• Consumers feel more secure when using their ISP to access the Internet, over other methods. 47% of respondents were at least “fairly concerned” about the misuse or theft of personal information when using their ISP. This figure rises to 61% when they are connecting in other ways, such as through public Wi-Fi.
  • ISPs are the second highest ranking industry expected to protect and recover personal information in the event of a lost mobile device.


  • Between a quarter and a third of mobile Internet users are showing signs of negligence in accessing websites or sharing information online. For example, on average every month 32% of mobile Internet users connect to a wireless network that requires no password, and 27% download an application without checking the safety of the developer. These risks represent a significant challenge for service providers.
  • From the study, 69% of mobile users consider that the act of online identity theft or misuse of personal information when using a mobile phone would carry some significance for them.


  • In the survey, less than a third of online gamers recognise a risk in buying or storing data on games, and only 15% are very concerned about data risk when buying or accessing online games, while another 15% are totally unconcerned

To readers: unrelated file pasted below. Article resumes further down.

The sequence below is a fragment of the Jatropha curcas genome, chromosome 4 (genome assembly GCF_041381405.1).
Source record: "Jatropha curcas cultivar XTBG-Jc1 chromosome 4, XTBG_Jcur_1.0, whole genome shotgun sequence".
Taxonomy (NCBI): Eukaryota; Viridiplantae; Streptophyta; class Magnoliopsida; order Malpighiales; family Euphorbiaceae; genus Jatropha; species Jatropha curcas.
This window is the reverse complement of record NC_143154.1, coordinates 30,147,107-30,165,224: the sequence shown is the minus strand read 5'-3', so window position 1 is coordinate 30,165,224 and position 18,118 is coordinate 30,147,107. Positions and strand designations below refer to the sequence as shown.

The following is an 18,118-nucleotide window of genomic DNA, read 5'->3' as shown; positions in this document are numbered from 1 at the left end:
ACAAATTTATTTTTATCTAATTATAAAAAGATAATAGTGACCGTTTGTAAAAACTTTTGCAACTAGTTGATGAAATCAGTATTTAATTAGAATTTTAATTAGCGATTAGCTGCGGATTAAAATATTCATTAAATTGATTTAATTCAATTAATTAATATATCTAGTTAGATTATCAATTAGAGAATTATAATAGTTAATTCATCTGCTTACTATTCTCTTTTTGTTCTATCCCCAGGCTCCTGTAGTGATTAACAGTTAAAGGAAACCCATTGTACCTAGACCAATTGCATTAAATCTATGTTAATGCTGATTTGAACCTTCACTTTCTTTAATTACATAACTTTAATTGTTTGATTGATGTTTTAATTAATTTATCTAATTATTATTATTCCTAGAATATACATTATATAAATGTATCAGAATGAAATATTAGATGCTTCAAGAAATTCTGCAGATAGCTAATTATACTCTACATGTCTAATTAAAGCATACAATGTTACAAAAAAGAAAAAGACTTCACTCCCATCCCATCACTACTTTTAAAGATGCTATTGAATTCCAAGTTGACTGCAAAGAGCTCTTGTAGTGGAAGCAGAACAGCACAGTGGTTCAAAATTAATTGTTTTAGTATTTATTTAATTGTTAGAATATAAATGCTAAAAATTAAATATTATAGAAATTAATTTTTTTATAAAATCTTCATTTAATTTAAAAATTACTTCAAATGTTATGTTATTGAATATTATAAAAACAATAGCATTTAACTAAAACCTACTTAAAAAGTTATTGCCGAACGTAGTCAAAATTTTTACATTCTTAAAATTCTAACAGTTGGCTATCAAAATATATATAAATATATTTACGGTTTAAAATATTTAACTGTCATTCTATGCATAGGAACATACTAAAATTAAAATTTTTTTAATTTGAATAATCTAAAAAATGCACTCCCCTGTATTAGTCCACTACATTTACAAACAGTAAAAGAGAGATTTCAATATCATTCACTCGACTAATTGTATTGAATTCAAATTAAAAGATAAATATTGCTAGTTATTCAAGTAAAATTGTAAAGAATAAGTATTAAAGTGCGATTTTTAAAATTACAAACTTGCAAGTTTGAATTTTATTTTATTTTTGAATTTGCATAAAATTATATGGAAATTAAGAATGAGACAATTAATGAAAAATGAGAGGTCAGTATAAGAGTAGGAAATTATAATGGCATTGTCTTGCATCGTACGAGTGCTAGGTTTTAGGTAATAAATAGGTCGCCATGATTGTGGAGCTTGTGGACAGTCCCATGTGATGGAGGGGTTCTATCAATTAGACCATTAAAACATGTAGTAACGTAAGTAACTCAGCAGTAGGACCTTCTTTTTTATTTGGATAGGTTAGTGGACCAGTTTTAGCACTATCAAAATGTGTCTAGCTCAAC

• A fifth (20%) access online gaming accounts from public computers, 27% from a shared computer, and 33% from a mobile device, raising the risk of insecure Wi-Fi connections in public places. One quarter (24%) access gaming accounts from insecure public hotspots. Despite these risky log-ins, 22% admit to never logging out of their accounts manually at all.


  • 25% of respondents stated they had insurance for a mobile phone, but only 10% have claimed insurance for tablet devices
  • Device insurance is still something that only a small percentage of users hold, with mandatory insurance, such as home and car, being far more prevalent. This type of insurance is still significant when considering the level of Internet users that protect against identity theft. Mintel (2012) estimates that only 6% of people have taken steps to protect their ID, the same as those that take out personal insurance against accidents in the workplace.

For the full Experian Consumer Identity Risk 2013 research report, please [email protected]